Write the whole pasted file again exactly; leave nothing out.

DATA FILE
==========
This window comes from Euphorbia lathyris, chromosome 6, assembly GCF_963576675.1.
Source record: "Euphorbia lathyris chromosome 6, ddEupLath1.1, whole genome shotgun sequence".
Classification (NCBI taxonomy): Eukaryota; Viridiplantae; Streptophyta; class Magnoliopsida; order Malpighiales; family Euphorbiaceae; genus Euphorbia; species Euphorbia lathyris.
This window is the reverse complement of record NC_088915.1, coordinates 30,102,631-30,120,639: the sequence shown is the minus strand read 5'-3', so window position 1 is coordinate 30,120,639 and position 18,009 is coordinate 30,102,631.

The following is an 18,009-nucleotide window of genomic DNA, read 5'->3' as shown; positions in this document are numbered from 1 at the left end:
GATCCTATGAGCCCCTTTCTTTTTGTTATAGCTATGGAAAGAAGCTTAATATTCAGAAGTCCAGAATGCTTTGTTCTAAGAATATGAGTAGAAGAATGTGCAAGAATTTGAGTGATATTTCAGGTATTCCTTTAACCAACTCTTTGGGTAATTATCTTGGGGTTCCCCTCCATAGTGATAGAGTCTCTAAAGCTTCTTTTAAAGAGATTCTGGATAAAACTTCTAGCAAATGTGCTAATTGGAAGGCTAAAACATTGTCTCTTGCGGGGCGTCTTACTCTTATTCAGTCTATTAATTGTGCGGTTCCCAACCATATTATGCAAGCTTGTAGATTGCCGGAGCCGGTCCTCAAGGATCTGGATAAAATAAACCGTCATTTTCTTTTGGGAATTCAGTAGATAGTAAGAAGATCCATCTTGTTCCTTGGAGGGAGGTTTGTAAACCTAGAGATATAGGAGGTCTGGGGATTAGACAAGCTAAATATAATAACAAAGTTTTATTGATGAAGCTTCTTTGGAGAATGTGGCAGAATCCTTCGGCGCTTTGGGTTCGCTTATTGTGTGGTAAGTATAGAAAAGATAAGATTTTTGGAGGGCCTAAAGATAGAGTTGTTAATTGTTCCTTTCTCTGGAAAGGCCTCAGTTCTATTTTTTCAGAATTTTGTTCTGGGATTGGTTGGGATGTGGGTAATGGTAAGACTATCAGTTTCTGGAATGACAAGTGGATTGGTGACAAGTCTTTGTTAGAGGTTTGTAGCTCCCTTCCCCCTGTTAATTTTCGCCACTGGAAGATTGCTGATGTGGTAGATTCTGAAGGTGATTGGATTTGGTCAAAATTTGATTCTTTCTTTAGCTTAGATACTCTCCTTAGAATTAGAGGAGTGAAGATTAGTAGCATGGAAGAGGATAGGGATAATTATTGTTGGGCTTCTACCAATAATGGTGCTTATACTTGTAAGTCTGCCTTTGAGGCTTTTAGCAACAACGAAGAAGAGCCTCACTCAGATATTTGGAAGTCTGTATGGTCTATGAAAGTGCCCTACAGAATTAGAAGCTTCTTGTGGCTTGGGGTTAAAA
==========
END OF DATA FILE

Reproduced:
This window comes from Euphorbia lathyris, chromosome 6, assembly GCF_963576675.1.
Source record: "Euphorbia lathyris chromosome 6, ddEupLath1.1, whole genome shotgun sequence".
Classification (NCBI taxonomy): Eukaryota; Viridiplantae; Streptophyta; class Magnoliopsida; order Malpighiales; family Euphorbiaceae; genus Euphorbia; species Euphorbia lathyris.
This window is the reverse complement of record NC_088915.1, coordinates 30,102,631-30,120,639: the sequence shown is the minus strand read 5'-3', so window position 1 is coordinate 30,120,639 and position 18,009 is coordinate 30,102,631.

The following is an 18,009-nucleotide window of genomic DNA, read 5'->3' as shown; positions in this document are numbered from 1 at the left end:
GATCCTATGAGCCCCTTTCTTTTTGTTATAGCTATGGAAAGAAGCTTAATATTCAGAAGTCCAGAATGCTTTGTTCTAAGAATATGAGTAGAAGAATGTGCAAGAATTTGAGTGATATTTCAGGTATTCCTTTAACCAACTCTTTGGGTAATTATCTTGGGGTTCCCCTCCATAGTGATAGAGTCTCTAAAGCTTCTTTTAAAGAGATTCTGGATAAAACTTCTAGCAAATGTGCTAATTGGAAGGCTAAAACATTGTCTCTTGCGGGGCGTCTTACTCTTATTCAGTCTATTAATTGTGCGGTTCCCAACCATATTATGCAAGCTTGTAGATTGCCGGAGCCGGTCCTCAAGGATCTGGATAAAATAAACCGTCATTTTCTTTTGGGAATTCAGTAGATAGTAAGAAGATCCATCTTGTTCCTTGGAGGGAGGTTTGTAAACCTAGAGATATAGGAGGTCTGGGGATTAGACAAGCTAAATATAATAACAAAGTTTTATTGATGAAGCTTCTTTGGAGAATGTGGCAGAATCCTTCGGCGCTTTGGGTTCGCTTATTGTGTGGTAAGTATAGAAAAGATAAGATTTTTGGAGGGCCTAAAGATAGAGTTGTTAATTGTTCCTTTCTCTGGAAAGGCCTCAGTTCTATTTTTTCAGAATTTTGTTCTGGGATTGGTTGGGATGTGGGTAATGGTAAGACTATCAGTTTCTGGAATGACAAGTGGATTGGTGACAAGTCTTTGTTAGAGGTTTGTAGCTCCCTTCCCCCTGTTAATTTTCGCCACTGGAAGATTGCTGATGTGGTAGATTCTGAAGGTGATTGGATTTGGTCAAAATTTGATTCTTTCTTTAGCTTAGATACTCTCCTTAGAATTAGAGGAGTGAAGATTAGTAGCATGGAAGAGGATAGGGATAATTATTGTTGGGCTTCTACCAATAATGGTGCTTATACTTGTAAGTCTGCCTTTGAGGCTTTTAGCAACAACGAAGAAGAGCCTCACTCAGATATTTGGAAGTCTGTATGGTCTATGAAAGTGCCCTACAGAATTAGAAGCTTCTTGTGGCTTGGGGTTAAAA